Thursday, February 28, 2008

The Debate

I thought I'd write about a subject that I haven't quite made my mind up about yet. I have continued to reflect upon what transpired at the baby shower I went to a couple of weeks ago. I have absorbed your kind as well as motivating comments, but to be truthful, I still have not quite decided what tract I am going to take when introducing my Ian to strangers.

Some have said that I need to be bold, to walk into the room full of new people and say, "This is my son Ian. He has Down syndrome." But at the same time I don't think I would walk into a room of strangers and announce that my son has terrible acne when introducing him (much like I had as a teenager!). Others have said that they would have done just as I did and say, "This is my son Ian" and leave it at that. I for sure want to be an advocate for my son. I want to show the world that I love him ever so much just as he is, but I am still grappling with how best to do that.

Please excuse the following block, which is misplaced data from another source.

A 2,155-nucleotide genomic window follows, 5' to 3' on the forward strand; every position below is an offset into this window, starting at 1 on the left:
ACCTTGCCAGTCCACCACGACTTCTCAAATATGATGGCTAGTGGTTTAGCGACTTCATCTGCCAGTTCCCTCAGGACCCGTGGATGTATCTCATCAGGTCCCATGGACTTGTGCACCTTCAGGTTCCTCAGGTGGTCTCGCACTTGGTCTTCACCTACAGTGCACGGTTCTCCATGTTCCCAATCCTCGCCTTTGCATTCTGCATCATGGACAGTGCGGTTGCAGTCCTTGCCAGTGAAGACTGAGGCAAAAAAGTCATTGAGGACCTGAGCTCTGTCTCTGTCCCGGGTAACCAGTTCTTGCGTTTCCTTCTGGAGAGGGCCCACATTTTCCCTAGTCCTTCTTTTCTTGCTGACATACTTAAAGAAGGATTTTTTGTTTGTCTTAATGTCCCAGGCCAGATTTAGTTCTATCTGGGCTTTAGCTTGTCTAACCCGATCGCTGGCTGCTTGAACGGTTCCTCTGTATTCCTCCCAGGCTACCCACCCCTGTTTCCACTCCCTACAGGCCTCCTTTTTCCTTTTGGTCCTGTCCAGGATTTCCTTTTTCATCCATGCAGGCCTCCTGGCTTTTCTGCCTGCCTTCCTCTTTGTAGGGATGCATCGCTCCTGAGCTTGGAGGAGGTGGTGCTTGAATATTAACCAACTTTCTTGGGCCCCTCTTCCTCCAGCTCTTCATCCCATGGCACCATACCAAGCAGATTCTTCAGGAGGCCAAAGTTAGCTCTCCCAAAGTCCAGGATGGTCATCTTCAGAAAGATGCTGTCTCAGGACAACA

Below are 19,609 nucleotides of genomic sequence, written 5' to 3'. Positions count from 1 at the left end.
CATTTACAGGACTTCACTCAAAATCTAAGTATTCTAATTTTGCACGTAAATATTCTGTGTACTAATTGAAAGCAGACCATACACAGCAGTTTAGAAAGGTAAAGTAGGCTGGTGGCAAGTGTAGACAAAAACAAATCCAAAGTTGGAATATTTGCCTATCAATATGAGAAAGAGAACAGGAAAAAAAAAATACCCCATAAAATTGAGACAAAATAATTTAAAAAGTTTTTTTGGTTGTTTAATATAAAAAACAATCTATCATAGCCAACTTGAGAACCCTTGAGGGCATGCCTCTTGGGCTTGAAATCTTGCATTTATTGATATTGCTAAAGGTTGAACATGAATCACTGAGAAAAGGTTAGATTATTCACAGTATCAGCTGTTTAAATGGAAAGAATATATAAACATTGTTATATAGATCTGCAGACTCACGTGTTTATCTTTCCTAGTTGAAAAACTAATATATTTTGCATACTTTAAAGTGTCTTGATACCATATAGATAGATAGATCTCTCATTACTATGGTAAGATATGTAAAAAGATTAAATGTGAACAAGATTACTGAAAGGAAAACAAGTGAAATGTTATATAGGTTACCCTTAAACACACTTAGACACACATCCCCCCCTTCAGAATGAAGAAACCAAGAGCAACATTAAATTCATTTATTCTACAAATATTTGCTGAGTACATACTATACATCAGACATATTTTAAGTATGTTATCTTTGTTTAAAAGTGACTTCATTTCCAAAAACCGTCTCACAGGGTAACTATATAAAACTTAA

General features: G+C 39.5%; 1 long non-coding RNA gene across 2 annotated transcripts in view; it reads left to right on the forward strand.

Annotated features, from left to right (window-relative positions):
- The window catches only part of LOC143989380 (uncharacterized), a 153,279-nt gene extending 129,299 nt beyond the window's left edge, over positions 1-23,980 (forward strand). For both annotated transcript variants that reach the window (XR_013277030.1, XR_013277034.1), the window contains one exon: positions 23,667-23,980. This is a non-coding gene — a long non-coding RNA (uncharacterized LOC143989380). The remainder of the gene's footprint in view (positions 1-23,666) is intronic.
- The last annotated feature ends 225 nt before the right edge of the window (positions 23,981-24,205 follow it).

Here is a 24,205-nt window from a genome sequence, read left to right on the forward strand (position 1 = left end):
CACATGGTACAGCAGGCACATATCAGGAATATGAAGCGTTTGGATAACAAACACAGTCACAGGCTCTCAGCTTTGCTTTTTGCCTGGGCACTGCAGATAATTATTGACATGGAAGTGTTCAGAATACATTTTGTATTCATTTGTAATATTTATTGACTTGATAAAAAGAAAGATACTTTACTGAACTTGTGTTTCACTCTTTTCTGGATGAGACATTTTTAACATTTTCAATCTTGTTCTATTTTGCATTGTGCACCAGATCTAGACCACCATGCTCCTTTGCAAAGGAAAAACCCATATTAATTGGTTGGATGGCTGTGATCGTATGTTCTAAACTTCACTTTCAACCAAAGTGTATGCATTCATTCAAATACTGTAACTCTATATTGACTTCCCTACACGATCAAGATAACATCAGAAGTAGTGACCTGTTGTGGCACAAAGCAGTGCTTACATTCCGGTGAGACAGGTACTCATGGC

Friday, February 22, 2008

Not For The Squeamish...a funny story!

So Silvi, our two year old daughter, got into my tampon box this morning. Trying to be open about these things I showed her the inner workings of the thing. A few minutes later she ran back into the room with the tampon around her wrist saying, "It's a bracelet, it's a bracelet!". I laughed so hard. I returned to my e-mail writing only to look back at her a couple of minutes later as she was using two tampons as drumsticks and using the cat as the drum! What a funny girl she is!!!

Monday, February 18, 2008

Well...That Was Awkward!